Finally, through a friend, he got a lead on a job in another state.  He got the job, initially on a temp basis, and he moved there.  His girlfriend (now his wife) followed and got a job. Both of their jobs were in construction-related fields, and things were going well for a couple of years. But we know how that ended. He lost his job, then her job was cut back to part-time, then she lost it altogether. They had bought a home for cheap after the real estate crash, but they didn't expect that prices would continue to decline so acutely. A year later the house was worth only a fraction of what they paid for it; the entire subdivision was empty; they were both out of work and couldn't pay the mortgage. They walked away from their home.

They had started selling stuff on eBay during the early 2000's; they decided to ramp that up. They both have worked odds and ends, done "projects" for pay; they've bartered, they've "wheeled and dealed". He took early Social Security; but her unemployment ran out, and they are working an incredible number of hours a week just to keep their heads above water with the eBay business. They are up at dawn a few days a week to get to the garage sales and the thrift stores early.

He's now in his mid 60's but he mows grass for a few neighbors, some younger than he is, to make a few bucks. He is grateful that he finally qualifies for Medicare and can again see a doctor regularly. His wife won't be eligible for early Social Security for 5 or 6 years. 

Lazy Sponger Number 5:  Wounded Vet Wanting Work    
Another bright young man, from an upper middle class background found himself alienated and not doing well in high school. He barely got through high school, and, as Vietnam was calling, he enlisted before being drafted.  He thought he might have more options.  He did go to Vietnam and was wounded, though not seriously.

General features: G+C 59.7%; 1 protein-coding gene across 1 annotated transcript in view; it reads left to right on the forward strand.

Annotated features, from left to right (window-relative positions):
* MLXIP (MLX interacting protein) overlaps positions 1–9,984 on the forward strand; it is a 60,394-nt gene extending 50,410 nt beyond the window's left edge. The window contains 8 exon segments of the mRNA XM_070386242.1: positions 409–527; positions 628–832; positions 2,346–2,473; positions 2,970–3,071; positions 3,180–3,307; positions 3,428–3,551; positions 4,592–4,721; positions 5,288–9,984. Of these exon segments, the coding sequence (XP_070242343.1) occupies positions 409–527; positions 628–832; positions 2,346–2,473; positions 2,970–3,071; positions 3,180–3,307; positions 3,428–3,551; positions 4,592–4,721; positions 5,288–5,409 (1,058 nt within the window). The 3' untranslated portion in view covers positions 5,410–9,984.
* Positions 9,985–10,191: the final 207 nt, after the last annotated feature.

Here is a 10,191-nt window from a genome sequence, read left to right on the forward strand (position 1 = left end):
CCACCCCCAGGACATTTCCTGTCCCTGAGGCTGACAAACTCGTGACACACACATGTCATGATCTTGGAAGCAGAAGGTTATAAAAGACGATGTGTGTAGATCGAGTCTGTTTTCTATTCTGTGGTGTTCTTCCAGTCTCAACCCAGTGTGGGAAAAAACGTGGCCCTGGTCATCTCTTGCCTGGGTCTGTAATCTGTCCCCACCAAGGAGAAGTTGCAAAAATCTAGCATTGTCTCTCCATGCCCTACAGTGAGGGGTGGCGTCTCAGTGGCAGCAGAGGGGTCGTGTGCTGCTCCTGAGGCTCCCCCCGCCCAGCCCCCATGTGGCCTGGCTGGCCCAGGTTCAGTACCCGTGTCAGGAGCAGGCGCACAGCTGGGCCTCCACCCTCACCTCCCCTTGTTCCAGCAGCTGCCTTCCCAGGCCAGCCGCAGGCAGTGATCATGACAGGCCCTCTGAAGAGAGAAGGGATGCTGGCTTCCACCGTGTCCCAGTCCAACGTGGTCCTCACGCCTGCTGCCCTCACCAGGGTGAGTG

After getting out of the service, he struggled, worked odd jobs, tried to get himself back together; again, the story of so many who were in Vietnam in the 60's and 70's. Finally, after living here and there, after a marriage that didn't work out, he went back to school and got a nursing degree.

Lazy Sponger 5: Wounded Vet Wants Work


  1. Sponger #5 is a real sob story. He "decided to use his savings and some of his pension fund to start a business" then "poured good money after bad into it." Yes that is a sad story indeed. But this does not negate the fact that Sponger #5, at 50 (just 10 years or so before retirement) chose to make a decision to risk everything, including his financial future. His failure to value money by properly weighing risk and reward(he continued to risk his financial future by doubling down on a bad bet)got him to this point. This is not different than going to a casino and betting your rent money on a game of cards, then doing the same thing next week hoping to recoup your losses. Now he fails to take personal responsibility, because he expects other people to pay for his health care (Medicare), because he risked the money he would have spent on health insurance. Personal responsibility would have been to cut his losses so that he pay his own medical bills rather than having other people pay them for him.

  2. Oh America... you suck in the most sanctimonious way.